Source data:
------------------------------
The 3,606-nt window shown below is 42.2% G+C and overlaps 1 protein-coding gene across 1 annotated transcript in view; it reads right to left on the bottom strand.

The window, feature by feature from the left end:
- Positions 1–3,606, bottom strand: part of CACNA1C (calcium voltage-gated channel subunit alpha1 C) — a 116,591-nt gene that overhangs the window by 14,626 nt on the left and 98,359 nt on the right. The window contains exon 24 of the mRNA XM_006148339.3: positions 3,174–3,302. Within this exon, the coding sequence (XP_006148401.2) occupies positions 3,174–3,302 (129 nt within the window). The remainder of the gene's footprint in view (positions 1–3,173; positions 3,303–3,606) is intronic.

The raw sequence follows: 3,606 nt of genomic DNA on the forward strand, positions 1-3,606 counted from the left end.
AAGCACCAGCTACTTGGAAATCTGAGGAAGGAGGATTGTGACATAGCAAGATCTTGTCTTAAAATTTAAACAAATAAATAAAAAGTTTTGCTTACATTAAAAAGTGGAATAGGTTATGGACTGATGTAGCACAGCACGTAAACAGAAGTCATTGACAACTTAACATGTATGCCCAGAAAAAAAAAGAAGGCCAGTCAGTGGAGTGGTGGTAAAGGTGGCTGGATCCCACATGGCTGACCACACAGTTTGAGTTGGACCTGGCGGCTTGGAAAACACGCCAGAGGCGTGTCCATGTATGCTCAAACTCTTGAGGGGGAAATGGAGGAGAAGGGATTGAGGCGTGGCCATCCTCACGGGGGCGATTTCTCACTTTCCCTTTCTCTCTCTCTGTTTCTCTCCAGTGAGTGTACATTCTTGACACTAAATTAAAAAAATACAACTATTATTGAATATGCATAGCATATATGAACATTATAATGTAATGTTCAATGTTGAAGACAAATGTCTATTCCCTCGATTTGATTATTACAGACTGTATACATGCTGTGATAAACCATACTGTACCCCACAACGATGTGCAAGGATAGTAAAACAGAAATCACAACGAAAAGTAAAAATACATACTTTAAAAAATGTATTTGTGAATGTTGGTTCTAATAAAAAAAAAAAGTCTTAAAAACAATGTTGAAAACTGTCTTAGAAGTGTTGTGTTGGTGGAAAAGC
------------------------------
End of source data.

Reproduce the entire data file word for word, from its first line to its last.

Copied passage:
The 3,606-nt window shown below is 42.2% G+C and overlaps 1 protein-coding gene across 1 annotated transcript in view; it reads right to left on the bottom strand.

The window, feature by feature from the left end:
- Positions 1–3,606, bottom strand: part of CACNA1C (calcium voltage-gated channel subunit alpha1 C) — a 116,591-nt gene that overhangs the window by 14,626 nt on the left and 98,359 nt on the right. The window contains exon 24 of the mRNA XM_006148339.3: positions 3,174–3,302. Within this exon, the coding sequence (XP_006148401.2) occupies positions 3,174–3,302 (129 nt within the window). The remainder of the gene's footprint in view (positions 1–3,173; positions 3,303–3,606) is intronic.

The raw sequence follows: 3,606 nt of genomic DNA on the forward strand, positions 1-3,606 counted from the left end.
AAGCACCAGCTACTTGGAAATCTGAGGAAGGAGGATTGTGACATAGCAAGATCTTGTCTTAAAATTTAAACAAATAAATAAAAAGTTTTGCTTACATTAAAAAGTGGAATAGGTTATGGACTGATGTAGCACAGCACGTAAACAGAAGTCATTGACAACTTAACATGTATGCCCAGAAAAAAAAAGAAGGCCAGTCAGTGGAGTGGTGGTAAAGGTGGCTGGATCCCACATGGCTGACCACACAGTTTGAGTTGGACCTGGCGGCTTGGAAAACACGCCAGAGGCGTGTCCATGTATGCTCAAACTCTTGAGGGGGAAATGGAGGAGAAGGGATTGAGGCGTGGCCATCCTCACGGGGGCGATTTCTCACTTTCCCTTTCTCTCTCTCTGTTTCTCTCCAGTGAGTGTACATTCTTGACACTAAATTAAAAAAATACAACTATTATTGAATATGCATAGCATATATGAACATTATAATGTAATGTTCAATGTTGAAGACAAATGTCTATTCCCTCGATTTGATTATTACAGACTGTATACATGCTGTGATAAACCATACTGTACCCCACAACGATGTGCAAGGATAGTAAAACAGAAATCACAACGAAAAGTAAAAATACATACTTTAAAAAATGTATTTGTGAATGTTGGTTCTAATAAAAAAAAAAAGTCTTAAAAACAATGTTGAAAACTGTCTTAGAAGTGTTGTGTTGGTGGAAAAGC